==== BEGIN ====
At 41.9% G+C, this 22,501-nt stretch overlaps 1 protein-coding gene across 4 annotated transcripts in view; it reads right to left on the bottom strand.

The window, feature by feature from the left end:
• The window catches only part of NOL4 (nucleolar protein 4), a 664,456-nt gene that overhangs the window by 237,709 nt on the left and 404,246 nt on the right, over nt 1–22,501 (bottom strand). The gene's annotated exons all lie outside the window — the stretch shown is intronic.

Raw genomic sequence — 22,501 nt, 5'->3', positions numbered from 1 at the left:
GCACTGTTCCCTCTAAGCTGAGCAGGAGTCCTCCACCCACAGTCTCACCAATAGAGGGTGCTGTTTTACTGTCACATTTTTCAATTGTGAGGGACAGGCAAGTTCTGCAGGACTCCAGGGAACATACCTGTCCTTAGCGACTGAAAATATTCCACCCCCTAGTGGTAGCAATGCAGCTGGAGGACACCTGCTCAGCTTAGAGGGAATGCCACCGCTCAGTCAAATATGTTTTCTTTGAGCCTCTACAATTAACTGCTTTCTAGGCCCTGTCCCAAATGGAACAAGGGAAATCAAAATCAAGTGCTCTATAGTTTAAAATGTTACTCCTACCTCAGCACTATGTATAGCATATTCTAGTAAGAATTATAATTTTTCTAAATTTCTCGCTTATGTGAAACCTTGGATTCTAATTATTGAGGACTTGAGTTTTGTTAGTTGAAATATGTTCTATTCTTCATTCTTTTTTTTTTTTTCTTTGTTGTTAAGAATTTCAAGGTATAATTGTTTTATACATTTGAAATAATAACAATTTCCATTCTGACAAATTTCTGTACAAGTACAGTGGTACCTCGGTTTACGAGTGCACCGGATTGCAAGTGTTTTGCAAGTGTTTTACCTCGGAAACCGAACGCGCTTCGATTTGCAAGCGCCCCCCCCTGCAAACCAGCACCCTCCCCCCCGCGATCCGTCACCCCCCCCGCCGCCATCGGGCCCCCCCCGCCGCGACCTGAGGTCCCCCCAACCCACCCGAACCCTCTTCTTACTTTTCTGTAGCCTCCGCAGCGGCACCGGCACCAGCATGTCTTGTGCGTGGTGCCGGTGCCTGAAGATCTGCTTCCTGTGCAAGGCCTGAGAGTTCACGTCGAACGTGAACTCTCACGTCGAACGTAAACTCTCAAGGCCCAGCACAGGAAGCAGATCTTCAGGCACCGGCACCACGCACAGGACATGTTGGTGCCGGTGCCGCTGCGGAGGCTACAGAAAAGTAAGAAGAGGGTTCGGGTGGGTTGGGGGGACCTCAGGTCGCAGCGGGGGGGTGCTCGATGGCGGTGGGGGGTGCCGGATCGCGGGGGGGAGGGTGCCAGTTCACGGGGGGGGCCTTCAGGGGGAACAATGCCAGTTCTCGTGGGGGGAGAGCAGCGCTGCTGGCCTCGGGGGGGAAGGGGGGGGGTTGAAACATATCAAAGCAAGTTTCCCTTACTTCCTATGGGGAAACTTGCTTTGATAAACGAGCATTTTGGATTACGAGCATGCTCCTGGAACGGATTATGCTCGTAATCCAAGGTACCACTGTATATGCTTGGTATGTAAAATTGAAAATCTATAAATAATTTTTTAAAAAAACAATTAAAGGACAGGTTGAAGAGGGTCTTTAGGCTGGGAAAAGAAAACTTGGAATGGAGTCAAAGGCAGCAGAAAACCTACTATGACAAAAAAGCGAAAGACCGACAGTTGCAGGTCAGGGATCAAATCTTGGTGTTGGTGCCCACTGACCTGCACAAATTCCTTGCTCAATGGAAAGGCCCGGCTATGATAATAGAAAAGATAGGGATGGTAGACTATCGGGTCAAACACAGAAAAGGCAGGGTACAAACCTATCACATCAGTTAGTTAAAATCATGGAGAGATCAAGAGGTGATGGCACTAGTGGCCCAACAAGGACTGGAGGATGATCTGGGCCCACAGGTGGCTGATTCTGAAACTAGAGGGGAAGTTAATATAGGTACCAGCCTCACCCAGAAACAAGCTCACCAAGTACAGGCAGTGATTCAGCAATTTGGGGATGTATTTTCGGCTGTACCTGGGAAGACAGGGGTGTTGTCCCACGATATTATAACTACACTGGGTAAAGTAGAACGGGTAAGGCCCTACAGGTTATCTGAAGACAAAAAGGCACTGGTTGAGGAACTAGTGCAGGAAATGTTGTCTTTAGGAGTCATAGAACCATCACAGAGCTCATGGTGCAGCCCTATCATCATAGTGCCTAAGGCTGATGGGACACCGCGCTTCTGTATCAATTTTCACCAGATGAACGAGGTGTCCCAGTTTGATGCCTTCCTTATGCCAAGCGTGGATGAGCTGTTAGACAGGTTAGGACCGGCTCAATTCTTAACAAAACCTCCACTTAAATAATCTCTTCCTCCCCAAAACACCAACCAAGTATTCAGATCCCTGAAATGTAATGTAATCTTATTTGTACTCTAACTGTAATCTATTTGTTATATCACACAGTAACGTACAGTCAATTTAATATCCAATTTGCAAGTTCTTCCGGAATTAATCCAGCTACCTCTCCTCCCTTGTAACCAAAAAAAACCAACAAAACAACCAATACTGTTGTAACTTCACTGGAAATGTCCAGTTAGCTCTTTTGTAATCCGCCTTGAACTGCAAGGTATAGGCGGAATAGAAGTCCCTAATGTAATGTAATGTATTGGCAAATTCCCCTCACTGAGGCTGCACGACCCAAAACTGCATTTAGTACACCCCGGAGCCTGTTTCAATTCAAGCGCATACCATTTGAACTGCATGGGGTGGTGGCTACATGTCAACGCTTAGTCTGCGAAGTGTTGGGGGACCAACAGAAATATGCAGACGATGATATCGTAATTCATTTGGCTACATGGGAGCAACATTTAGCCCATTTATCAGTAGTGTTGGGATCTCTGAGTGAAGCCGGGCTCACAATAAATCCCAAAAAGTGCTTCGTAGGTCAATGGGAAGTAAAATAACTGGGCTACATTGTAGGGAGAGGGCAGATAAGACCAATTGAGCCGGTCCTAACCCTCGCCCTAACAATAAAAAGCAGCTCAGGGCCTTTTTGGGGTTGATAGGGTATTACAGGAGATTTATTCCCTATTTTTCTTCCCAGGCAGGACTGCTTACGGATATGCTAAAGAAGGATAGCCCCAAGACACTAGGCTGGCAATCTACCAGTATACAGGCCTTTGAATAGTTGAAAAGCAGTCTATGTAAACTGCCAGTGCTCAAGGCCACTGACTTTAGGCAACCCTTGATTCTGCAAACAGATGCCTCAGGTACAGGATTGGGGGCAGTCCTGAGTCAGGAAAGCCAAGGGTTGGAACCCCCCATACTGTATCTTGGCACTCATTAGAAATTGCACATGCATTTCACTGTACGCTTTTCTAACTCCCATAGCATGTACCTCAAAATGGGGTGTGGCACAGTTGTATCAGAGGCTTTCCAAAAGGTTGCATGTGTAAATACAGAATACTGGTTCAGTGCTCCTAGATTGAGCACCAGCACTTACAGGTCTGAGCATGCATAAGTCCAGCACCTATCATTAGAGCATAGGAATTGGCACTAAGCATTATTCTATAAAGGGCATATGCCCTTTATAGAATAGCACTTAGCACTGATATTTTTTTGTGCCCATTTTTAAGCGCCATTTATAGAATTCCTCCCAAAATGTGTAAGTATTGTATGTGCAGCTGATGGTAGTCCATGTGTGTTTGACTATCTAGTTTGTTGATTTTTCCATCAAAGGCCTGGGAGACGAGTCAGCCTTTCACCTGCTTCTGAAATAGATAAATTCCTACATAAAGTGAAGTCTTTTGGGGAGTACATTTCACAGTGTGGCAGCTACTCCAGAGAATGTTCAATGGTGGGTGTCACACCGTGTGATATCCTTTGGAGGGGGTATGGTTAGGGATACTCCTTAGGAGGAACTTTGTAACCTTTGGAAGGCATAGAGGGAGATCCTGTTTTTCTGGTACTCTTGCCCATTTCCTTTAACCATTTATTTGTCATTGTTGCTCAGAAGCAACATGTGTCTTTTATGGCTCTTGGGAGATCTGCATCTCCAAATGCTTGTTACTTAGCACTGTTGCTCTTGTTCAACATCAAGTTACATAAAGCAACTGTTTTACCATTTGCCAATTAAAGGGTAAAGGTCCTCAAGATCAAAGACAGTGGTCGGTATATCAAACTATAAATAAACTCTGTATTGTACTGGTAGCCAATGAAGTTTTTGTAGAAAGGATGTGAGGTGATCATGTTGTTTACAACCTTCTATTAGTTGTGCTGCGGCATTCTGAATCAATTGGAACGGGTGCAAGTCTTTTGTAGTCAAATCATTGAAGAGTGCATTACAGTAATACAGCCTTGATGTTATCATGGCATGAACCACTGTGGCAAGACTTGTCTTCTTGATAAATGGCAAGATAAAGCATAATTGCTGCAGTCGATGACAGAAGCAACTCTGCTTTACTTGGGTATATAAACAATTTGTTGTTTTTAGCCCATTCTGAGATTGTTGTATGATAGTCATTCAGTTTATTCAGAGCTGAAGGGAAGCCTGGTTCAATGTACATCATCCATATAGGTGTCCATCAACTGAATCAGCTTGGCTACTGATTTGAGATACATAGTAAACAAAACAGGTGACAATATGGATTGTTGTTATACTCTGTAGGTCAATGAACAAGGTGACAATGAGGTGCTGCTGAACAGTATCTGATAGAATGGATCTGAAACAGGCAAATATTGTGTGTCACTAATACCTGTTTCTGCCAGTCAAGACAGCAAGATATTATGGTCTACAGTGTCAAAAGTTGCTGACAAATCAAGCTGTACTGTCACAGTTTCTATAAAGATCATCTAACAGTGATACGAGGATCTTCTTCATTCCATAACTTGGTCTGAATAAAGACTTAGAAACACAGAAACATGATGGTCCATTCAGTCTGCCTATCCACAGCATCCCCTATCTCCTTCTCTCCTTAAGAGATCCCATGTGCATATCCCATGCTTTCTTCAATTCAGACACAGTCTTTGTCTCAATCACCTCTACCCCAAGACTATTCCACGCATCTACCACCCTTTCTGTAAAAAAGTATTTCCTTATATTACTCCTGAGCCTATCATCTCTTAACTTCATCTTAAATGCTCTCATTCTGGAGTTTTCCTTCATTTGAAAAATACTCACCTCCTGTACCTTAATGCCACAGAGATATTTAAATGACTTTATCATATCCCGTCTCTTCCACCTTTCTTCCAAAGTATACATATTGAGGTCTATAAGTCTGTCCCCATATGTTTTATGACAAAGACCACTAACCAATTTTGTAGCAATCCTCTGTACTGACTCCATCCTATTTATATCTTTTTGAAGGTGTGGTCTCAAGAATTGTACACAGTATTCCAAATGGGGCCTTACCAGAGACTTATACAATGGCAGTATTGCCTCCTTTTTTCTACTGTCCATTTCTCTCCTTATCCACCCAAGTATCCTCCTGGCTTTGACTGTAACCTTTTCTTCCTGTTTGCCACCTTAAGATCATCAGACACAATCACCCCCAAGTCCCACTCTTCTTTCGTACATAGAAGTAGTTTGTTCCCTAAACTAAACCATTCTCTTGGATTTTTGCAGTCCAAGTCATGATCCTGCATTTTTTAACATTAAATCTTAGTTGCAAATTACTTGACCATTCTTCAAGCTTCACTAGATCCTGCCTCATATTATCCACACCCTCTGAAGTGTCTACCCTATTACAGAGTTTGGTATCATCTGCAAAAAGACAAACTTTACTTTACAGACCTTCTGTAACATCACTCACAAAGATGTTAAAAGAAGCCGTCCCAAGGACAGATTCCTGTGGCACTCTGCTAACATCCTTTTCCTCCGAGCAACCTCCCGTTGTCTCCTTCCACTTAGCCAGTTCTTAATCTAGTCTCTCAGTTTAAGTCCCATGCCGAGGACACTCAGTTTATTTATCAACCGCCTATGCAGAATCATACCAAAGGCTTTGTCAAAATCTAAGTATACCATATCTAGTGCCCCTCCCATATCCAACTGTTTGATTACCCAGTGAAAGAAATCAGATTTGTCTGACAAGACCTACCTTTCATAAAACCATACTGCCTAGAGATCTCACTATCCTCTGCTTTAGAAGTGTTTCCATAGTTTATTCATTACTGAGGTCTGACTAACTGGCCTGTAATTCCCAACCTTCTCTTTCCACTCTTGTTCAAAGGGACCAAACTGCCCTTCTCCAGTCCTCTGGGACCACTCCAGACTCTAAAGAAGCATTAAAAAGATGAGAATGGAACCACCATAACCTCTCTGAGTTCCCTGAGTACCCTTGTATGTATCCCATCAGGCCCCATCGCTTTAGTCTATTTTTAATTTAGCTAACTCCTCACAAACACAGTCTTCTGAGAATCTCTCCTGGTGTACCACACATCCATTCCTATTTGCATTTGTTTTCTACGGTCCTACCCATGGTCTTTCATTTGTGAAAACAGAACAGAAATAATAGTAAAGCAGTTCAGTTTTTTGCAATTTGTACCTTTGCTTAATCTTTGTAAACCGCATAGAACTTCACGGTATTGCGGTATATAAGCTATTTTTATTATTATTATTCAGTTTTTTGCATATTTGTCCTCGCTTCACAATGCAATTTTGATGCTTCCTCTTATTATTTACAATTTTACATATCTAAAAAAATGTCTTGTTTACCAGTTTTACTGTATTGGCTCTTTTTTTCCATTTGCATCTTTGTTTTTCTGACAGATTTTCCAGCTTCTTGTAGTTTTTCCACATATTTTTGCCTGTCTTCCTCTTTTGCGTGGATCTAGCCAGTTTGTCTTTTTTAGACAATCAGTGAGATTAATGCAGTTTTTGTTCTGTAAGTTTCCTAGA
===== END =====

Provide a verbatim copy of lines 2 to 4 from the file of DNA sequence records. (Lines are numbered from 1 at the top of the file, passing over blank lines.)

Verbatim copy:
The window, feature by feature from the left end:
• The window catches only part of NOL4 (nucleolar protein 4), a 664,456-nt gene that overhangs the window by 237,709 nt on the left and 404,246 nt on the right, over nt 1–22,501 (bottom strand). The gene's annotated exons all lie outside the window — the stretch shown is intronic.

Raw genomic sequence — 22,501 nt, 5'->3', positions numbered from 1 at the left: